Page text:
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‘State of New Media and HIV 2014’: An assessment of social media in the HIV community

StateofNewmedia“We call upon the HIV community to declare that new media and emerging technologies are critical in helping us connect, create, listen, learn, and engage as we move toward an AIDS-free generation.”
– AIDS.gov New Media Declaration, International AIDS Conference 2012

At the 2012 International AIDS Conference,  AIDS.gov reported on the findings from our first-ever “State of New Media and HIV” assessment. The assessment was created in collaboration with the National Minority AIDS Council (NMAC) to help us learn how organizations in the U.S. are using new media tools in response to HIV. NMAC has updated the assessment for 2014; by sharing it with the HIV community and encouraging you to complete the assessment, we will learn how social media usage has evolved over the last two years.

We are at a critical moment in responding to the HIV epidemic. Not only can we speak of an AIDS-free generation, but we can also use new media to help bring about this change—and many of us are doing so. Twitter. Facebook. Instagram. Blogs. There are so many new media tools to help us communicate about HIV with our colleagues, partners, friends, and clients. At AIDS 2012, AIDS.gov Director Miguel Gomez said: “We have the tools, we have the stories, and we are building the evidence to create change.”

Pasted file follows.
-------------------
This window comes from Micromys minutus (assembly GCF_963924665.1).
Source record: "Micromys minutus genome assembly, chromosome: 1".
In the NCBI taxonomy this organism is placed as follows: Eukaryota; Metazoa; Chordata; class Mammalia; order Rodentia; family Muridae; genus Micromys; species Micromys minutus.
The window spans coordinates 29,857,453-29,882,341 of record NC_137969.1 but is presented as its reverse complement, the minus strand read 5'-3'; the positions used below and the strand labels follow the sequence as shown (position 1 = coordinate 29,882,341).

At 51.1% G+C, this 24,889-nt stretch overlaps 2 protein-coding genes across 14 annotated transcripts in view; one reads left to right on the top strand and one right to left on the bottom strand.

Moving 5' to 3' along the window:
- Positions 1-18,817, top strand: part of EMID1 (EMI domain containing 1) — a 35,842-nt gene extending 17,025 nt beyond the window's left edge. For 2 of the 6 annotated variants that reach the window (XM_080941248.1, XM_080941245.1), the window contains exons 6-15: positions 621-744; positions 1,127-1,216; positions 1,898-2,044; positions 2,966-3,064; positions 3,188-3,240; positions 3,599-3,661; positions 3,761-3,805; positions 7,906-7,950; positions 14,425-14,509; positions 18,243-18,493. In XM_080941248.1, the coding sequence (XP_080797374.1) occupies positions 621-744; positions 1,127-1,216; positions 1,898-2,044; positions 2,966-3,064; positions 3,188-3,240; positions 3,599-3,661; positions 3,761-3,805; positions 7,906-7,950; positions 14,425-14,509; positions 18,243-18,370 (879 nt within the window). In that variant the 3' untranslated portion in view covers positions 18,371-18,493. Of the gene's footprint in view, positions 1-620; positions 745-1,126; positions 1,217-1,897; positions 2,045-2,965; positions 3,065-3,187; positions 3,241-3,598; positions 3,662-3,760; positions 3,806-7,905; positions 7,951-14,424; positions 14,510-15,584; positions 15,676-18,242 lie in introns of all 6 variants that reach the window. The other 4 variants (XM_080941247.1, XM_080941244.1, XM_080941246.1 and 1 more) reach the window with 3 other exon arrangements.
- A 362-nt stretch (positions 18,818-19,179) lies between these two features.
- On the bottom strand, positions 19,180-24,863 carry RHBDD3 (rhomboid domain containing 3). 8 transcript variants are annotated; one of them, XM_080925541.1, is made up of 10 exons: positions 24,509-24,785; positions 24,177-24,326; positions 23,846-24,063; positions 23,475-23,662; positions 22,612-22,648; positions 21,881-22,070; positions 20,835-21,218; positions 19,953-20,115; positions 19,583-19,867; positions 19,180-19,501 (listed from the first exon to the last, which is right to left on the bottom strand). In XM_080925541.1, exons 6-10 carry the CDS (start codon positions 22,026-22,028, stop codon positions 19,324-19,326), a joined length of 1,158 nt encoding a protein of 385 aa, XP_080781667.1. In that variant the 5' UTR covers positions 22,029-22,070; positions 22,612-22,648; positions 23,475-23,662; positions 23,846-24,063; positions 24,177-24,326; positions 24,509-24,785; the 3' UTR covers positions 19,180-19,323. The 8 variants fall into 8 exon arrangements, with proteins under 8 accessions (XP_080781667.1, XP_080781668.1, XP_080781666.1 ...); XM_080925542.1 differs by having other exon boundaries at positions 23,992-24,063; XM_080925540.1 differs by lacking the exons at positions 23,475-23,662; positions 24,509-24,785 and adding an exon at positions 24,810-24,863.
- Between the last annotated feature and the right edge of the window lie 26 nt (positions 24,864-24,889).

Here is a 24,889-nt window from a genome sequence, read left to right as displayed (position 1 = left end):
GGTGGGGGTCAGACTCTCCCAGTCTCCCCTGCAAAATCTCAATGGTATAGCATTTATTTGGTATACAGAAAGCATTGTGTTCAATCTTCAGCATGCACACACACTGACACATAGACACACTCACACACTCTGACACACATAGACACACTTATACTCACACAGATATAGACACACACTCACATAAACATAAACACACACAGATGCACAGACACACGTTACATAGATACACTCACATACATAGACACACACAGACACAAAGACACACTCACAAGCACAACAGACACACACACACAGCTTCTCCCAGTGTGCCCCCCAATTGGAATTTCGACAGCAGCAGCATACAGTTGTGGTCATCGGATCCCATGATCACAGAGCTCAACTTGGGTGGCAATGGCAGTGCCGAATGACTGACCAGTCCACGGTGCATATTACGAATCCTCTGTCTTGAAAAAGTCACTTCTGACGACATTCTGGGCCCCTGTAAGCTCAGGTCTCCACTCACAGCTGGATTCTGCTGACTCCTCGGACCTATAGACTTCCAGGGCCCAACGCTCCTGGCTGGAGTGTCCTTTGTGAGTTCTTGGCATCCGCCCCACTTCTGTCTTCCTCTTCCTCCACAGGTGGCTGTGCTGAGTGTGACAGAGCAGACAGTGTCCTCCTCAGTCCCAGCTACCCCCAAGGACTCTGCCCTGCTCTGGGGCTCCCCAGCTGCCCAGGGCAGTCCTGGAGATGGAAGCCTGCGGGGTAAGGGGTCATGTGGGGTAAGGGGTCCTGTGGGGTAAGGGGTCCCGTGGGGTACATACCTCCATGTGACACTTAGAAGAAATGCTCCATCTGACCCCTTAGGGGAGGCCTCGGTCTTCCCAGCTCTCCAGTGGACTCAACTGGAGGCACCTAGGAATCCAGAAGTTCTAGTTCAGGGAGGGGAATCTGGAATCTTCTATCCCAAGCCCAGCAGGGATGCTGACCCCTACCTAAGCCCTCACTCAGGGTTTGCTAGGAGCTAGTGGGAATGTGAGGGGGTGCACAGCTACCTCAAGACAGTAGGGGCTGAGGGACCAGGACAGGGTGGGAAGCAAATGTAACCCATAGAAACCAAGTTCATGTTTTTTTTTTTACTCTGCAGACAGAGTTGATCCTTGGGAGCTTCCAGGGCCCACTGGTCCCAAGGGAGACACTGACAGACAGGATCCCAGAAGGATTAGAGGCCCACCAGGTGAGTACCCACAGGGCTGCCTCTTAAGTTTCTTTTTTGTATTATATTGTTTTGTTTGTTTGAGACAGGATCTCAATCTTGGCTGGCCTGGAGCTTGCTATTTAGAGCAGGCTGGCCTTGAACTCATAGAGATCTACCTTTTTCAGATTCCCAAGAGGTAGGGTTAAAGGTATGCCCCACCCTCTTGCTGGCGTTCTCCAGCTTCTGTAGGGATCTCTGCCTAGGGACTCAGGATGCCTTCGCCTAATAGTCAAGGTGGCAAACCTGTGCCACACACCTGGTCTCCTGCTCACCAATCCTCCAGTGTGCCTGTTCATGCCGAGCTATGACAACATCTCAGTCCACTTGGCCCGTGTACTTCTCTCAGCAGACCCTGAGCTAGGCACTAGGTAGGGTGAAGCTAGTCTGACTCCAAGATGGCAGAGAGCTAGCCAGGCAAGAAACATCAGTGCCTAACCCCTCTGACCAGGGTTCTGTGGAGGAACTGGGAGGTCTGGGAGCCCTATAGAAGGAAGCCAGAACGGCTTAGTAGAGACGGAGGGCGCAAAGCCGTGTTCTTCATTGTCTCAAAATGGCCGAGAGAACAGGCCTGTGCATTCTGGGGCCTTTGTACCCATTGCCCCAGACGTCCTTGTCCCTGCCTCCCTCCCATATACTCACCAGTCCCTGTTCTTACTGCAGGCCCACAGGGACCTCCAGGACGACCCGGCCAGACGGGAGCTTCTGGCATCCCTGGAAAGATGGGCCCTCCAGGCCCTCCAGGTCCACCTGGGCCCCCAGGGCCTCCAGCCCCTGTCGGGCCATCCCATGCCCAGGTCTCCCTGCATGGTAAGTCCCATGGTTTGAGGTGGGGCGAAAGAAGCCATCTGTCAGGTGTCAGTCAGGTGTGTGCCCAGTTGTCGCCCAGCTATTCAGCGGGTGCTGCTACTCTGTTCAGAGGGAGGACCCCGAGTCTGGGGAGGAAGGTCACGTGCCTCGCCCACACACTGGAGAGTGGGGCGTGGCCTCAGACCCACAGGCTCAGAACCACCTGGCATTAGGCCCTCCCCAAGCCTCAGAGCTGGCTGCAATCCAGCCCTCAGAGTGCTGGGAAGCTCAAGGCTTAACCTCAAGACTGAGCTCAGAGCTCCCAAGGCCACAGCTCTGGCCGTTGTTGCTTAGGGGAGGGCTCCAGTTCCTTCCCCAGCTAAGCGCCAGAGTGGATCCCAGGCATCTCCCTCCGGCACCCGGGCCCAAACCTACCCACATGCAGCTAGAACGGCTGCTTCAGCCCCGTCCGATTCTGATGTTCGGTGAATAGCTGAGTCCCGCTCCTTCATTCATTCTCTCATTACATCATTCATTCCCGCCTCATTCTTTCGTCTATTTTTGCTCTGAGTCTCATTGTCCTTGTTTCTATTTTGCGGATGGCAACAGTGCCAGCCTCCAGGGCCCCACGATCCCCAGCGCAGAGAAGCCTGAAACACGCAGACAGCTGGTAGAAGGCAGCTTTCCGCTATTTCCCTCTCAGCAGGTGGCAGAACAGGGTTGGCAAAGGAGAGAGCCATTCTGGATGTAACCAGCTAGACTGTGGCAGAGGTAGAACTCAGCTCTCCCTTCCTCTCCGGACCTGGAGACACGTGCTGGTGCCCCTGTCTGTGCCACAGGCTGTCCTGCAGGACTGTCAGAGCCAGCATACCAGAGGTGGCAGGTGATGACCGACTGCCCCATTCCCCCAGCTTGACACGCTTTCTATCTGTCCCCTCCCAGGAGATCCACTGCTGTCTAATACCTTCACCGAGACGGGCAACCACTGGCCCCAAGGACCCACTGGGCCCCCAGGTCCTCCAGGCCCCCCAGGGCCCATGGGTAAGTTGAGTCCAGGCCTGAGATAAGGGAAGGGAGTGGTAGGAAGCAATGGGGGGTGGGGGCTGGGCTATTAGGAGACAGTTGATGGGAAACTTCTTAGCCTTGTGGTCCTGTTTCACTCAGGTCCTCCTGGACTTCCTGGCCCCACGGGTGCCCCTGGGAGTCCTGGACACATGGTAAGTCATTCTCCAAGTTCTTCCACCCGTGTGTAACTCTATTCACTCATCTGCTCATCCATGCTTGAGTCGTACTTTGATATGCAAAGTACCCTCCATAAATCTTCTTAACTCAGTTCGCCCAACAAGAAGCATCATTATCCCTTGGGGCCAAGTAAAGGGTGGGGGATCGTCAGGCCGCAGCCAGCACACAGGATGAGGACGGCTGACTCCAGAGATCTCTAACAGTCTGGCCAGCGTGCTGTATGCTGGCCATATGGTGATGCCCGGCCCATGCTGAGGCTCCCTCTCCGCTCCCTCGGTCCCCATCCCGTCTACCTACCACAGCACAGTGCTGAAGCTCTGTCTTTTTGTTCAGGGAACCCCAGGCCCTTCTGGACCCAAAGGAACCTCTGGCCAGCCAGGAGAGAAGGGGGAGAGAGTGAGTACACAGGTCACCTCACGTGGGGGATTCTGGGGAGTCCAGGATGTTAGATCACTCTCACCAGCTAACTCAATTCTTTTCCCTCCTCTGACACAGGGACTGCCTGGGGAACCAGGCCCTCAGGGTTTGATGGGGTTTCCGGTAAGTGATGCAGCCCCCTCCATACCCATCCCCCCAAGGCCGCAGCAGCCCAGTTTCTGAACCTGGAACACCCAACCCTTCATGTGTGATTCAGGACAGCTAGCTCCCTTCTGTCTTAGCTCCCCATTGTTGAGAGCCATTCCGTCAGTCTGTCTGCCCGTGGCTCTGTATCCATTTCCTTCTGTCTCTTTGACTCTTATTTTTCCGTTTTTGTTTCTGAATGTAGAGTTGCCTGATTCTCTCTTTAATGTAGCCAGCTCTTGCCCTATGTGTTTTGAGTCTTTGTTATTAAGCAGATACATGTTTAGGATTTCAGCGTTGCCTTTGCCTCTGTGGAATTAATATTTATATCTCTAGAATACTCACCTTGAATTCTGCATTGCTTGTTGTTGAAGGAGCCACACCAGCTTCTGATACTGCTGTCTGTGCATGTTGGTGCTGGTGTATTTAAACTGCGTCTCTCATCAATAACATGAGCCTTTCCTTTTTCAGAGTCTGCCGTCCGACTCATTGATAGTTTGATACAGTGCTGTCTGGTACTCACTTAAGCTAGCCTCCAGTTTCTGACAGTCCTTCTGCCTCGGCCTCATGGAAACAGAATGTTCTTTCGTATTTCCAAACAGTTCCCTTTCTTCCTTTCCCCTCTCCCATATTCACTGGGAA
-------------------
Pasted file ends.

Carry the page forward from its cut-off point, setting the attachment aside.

We want to hear from you! Please complete the “State of New Media and HIV” assessment by World AIDS Day (December 1).

By responding to the State of New Media and HIV 2014 assessment, you are helping to provide evidence to create change. We’ll use the findings to provide trainings and we will create infographics, fact sheets, and reports that you can use in your presentations and proposals. Many of you may use this year’s findings to look anew at the role of new media in your communication plans.

Please respond to the assessment by December 1, and share it with your colleagues. Whether your organization is using new media or not, your input is important. Once your responses have been collected and analyzed, the report and infographics will be available on the AIDS.gov and NMAC websites.

Have a few minutes now? Please take the State of New Media and HIV 2014 assessment today!